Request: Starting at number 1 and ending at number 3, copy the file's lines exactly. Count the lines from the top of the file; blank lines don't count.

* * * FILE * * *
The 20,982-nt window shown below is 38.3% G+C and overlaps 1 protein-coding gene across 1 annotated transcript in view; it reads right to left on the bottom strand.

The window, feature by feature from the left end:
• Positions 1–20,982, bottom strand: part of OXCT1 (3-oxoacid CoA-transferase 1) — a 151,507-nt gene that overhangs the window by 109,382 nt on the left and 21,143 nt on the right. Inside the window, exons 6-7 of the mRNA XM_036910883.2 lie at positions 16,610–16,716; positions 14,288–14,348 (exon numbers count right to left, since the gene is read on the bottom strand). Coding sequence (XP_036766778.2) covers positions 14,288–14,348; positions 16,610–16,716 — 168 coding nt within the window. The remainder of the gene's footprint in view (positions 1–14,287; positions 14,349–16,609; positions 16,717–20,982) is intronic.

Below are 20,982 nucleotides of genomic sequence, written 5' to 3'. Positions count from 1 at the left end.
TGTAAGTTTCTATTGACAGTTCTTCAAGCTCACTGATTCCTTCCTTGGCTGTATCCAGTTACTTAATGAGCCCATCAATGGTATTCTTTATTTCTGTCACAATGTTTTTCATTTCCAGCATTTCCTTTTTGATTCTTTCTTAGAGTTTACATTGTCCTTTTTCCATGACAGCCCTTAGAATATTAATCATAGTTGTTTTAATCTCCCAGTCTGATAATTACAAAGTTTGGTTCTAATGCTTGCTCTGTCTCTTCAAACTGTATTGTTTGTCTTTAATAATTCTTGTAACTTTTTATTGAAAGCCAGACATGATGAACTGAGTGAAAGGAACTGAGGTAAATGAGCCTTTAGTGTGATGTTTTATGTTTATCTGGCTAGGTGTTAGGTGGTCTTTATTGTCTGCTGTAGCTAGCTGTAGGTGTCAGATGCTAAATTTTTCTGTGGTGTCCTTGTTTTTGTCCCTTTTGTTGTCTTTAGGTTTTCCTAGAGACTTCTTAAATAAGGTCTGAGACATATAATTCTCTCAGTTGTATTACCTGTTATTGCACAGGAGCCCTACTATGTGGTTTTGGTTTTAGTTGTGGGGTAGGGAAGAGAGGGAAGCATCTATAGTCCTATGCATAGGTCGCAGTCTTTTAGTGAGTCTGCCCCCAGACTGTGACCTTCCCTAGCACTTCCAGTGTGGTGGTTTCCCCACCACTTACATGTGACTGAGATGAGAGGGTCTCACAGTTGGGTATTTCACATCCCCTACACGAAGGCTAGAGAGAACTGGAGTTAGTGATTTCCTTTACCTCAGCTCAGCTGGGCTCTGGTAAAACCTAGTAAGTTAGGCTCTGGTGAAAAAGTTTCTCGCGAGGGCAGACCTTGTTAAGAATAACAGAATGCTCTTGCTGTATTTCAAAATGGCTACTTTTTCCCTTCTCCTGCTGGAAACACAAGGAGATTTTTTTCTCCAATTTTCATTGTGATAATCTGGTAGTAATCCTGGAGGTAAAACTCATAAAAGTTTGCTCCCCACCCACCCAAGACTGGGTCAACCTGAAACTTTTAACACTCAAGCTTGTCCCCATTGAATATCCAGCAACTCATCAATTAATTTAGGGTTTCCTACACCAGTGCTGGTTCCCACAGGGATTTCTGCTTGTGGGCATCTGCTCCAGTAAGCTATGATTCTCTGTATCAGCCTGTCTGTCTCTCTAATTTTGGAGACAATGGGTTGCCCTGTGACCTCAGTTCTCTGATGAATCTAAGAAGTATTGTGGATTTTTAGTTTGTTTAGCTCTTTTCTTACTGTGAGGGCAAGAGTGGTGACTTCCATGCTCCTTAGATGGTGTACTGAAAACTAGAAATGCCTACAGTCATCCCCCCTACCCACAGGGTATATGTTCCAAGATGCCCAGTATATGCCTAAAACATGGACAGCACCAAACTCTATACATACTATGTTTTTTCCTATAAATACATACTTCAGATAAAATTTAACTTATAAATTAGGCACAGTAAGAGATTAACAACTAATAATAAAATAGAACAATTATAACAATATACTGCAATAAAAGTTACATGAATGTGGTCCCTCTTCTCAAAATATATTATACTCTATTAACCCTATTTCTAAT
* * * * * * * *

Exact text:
The 20,982-nt window shown below is 38.3% G+C and overlaps 1 protein-coding gene across 1 annotated transcript in view; it reads right to left on the bottom strand.

The window, feature by feature from the left end:
• Positions 1–20,982, bottom strand: part of OXCT1 (3-oxoacid CoA-transferase 1) — a 151,507-nt gene that overhangs the window by 109,382 nt on the left and 21,143 nt on the right. Inside the window, exons 6-7 of the mRNA XM_036910883.2 lie at positions 16,610–16,716; positions 14,288–14,348 (exon numbers count right to left, since the gene is read on the bottom strand). Coding sequence (XP_036766778.2) covers positions 14,288–14,348; positions 16,610–16,716 — 168 coding nt within the window. The remainder of the gene's footprint in view (positions 1–14,287; positions 14,349–16,609; positions 16,717–20,982) is intronic.